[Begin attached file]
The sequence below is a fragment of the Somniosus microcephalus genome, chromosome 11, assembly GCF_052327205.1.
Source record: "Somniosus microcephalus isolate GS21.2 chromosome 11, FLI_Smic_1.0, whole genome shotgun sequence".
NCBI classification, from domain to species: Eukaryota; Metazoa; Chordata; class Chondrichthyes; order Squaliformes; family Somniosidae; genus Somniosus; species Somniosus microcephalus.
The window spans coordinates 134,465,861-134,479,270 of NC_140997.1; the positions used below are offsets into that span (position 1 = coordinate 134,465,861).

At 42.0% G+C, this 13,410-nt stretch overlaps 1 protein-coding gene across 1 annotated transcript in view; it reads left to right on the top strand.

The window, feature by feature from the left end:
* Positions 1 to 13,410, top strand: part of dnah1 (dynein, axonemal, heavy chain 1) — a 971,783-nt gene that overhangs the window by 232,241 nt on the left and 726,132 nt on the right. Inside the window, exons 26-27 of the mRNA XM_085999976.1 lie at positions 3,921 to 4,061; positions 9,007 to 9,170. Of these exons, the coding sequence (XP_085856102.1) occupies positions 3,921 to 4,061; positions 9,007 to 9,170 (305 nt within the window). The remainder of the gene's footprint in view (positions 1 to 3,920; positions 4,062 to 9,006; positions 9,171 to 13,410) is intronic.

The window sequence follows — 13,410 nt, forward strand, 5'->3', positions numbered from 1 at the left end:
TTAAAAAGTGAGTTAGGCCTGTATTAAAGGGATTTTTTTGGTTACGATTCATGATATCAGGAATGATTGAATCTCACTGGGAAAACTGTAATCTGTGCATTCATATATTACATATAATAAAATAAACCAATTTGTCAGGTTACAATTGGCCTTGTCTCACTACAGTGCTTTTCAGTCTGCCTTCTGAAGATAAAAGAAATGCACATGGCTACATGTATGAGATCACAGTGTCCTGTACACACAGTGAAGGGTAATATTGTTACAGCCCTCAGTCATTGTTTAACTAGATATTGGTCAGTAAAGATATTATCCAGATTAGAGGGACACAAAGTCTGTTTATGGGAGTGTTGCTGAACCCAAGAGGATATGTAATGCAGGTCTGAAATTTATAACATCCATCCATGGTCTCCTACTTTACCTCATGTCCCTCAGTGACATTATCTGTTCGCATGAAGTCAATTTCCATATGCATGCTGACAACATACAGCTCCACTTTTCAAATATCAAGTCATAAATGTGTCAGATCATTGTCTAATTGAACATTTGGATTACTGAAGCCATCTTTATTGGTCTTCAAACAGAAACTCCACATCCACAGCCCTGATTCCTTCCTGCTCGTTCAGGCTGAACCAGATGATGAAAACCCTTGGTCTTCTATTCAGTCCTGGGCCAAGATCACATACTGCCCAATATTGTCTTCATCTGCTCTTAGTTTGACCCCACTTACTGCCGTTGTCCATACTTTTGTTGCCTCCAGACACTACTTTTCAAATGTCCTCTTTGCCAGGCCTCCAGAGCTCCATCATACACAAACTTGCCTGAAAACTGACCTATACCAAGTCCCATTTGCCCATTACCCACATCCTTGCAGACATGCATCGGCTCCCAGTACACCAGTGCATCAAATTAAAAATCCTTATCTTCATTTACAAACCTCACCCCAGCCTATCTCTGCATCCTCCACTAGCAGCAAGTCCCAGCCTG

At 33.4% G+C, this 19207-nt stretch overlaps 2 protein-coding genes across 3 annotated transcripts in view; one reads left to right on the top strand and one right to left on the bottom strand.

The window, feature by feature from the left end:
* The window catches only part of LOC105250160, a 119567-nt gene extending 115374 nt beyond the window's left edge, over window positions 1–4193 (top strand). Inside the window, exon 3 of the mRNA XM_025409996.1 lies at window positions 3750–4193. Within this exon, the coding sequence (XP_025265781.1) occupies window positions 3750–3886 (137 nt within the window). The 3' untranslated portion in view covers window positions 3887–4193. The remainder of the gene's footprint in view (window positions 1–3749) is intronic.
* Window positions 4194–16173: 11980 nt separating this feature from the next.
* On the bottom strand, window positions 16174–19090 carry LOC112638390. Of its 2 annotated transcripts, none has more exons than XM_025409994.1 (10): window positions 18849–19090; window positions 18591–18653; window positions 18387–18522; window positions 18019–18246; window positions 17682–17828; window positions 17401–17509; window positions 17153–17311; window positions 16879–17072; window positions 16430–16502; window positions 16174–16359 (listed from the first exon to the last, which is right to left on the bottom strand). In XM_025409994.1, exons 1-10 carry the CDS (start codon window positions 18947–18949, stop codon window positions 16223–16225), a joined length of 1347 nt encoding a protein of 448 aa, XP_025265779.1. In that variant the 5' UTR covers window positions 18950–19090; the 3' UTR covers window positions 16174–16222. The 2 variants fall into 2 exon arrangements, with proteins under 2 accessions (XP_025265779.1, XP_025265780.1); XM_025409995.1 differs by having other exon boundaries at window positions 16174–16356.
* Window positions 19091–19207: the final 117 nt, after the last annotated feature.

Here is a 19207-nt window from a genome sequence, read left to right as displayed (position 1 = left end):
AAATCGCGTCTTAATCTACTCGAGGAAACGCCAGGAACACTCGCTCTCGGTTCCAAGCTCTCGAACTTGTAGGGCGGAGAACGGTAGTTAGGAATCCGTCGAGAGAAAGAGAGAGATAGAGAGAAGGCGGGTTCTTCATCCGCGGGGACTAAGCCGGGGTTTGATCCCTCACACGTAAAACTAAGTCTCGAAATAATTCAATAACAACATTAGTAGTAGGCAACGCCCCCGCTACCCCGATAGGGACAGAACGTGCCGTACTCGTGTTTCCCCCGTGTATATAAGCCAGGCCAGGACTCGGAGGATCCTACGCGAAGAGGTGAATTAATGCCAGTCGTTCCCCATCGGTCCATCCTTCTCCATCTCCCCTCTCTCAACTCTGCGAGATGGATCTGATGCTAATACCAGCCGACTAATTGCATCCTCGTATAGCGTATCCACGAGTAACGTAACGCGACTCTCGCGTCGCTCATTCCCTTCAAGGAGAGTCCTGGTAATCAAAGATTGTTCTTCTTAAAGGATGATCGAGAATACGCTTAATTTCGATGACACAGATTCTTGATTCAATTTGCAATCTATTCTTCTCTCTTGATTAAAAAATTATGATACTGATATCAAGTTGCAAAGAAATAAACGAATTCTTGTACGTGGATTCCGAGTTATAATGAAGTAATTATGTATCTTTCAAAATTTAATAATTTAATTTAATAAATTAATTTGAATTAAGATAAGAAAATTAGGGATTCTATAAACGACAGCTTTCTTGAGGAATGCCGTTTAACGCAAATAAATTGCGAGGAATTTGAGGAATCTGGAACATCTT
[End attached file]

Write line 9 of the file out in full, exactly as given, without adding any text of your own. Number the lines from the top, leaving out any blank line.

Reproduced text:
TTAAAAAGTGAGTTAGGCCTGTATTAAAGGGATTTTTTTGGTTACGATTCATGATATCAGGAATGATTGAATCTCACTGGGAAAACTGTAATCTGTGCATTCATATATTACATATAATAAAATAAACCAATTTGTCAGGTTACAATTGGCCTTGTCTCACTACAGTGCTTTTCAGTCTGCCTTCTGAAGATAAAAGAAATGCACATGGCTACATGTATGAGATCACAGTGTCCTGTACACACAGTGAAGGGTAATATTGTTACAGCCCTCAGTCATTGTTTAACTAGATATTGGTCAGTAAAGATATTATCCAGATTAGAGGGACACAAAGTCTGTTTATGGGAGTGTTGCTGAACCCAAGAGGATATGTAATGCAGGTCTGAAATTTATAACATCCATCCATGGTCTCCTACTTTACCTCATGTCCCTCAGTGACATTATCTGTTCGCATGAAGTCAATTTCCATATGCATGCTGACAACATACAGCTCCACTTTTCAAATATCAAGTCATAAATGTGTCAGATCATTGTCTAATTGAACATTTGGATTACTGAAGCCATCTTTATTGGTCTTCAAACAGAAACTCCACATCCACAGCCCTGATTCCTTCCTGCTCGTTCAGGCTGAACCAGATGATGAAAACCCTTGGTCTTCTATTCAGTCCTGGGCCAAGATCACATACTGCCCAATATTGTCTTCATCTGCTCTTAGTTTGACCCCACTTACTGCCGTTGTCCATACTTTTGTTGCCTCCAGACACTACTTTTCAAATGTCCTCTTTGCCAGGCCTCCAGAGCTCCATCATACACAAACTTGCCTGAAAACTGACCTATACCAAGTCCCATTTGCCCATTACCCACATCCTTGCAGACATGCATCGGCTCCCAGTACACCAGTGCATCAAATTAAAAATCCTTATCTTCATTTACAAACCTCACCCCAGCCTATCTCTGCATCCTCCACTAGCAGCAAGTCCCAGCCTG